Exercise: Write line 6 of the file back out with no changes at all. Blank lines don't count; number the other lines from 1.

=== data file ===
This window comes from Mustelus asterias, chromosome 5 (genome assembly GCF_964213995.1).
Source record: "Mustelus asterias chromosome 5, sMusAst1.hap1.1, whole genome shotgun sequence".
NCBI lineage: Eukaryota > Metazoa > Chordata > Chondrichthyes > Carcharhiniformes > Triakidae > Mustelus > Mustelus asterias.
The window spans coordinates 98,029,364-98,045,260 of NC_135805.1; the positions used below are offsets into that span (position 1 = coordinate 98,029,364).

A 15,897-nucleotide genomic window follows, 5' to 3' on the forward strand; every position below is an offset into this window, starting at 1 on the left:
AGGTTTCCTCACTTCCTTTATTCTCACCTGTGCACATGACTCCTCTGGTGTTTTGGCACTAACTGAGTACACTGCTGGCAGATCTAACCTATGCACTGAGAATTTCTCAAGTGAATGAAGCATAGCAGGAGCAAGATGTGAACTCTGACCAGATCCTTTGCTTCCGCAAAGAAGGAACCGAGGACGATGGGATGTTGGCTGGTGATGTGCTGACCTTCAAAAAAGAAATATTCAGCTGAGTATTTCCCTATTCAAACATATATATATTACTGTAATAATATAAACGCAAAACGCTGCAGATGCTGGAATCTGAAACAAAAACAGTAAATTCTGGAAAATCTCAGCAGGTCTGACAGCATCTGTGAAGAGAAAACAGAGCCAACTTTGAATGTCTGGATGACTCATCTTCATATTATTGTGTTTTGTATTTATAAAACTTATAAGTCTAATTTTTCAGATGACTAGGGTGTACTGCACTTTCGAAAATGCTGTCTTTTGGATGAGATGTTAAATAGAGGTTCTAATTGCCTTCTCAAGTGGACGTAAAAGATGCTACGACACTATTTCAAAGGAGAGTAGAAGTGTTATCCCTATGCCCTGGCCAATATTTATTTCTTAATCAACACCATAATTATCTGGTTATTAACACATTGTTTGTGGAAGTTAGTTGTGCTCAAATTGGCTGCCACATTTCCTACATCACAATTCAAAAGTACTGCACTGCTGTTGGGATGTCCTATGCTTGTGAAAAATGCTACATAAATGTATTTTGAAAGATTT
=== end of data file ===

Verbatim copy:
AGGTTTCCTCACTTCCTTTATTCTCACCTGTGCACATGACTCCTCTGGTGTTTTGGCACTAACTGAGTACACTGCTGGCAGATCTAACCTATGCACTGAGAATTTCTCAAGTGAATGAAGCATAGCAGGAGCAAGATGTGAACTCTGACCAGATCCTTTGCTTCCGCAAAGAAGGAACCGAGGACGATGGGATGTTGGCTGGTGATGTGCTGACCTTCAAAAAAGAAATATTCAGCTGAGTATTTCCCTATTCAAACATATATATATTACTGTAATAATATAAACGCAAAACGCTGCAGATGCTGGAATCTGAAACAAAAACAGTAAATTCTGGAAAATCTCAGCAGGTCTGACAGCATCTGTGAAGAGAAAACAGAGCCAACTTTGAATGTCTGGATGACTCATCTTCATATTATTGTGTTTTGTATTTATAAAACTTATAAGTCTAATTTTTCAGATGACTAGGGTGTACTGCACTTTCGAAAATGCTGTCTTTTGGATGAGATGTTAAATAGAGGTTCTAATTGCCTTCTCAAGTGGACGTAAAAGATGCTACGACACTATTTCAAAGGAGAGTAGAAGTGTTATCCCTATGCCCTGGCCAATATTTATTTCTTAATCAACACCATAATTATCTGGTTATTAACACATTGTTTGTGGAAGTTAGTTGTGCTCAAATTGGCTGCCACATTTCCTACATCACAATTCAAAAGTACTGCACTGCTGTTGGGATGTCCTATGCTTGTGAAAAATGCTACATAAATGTATTTTGAAAGATTT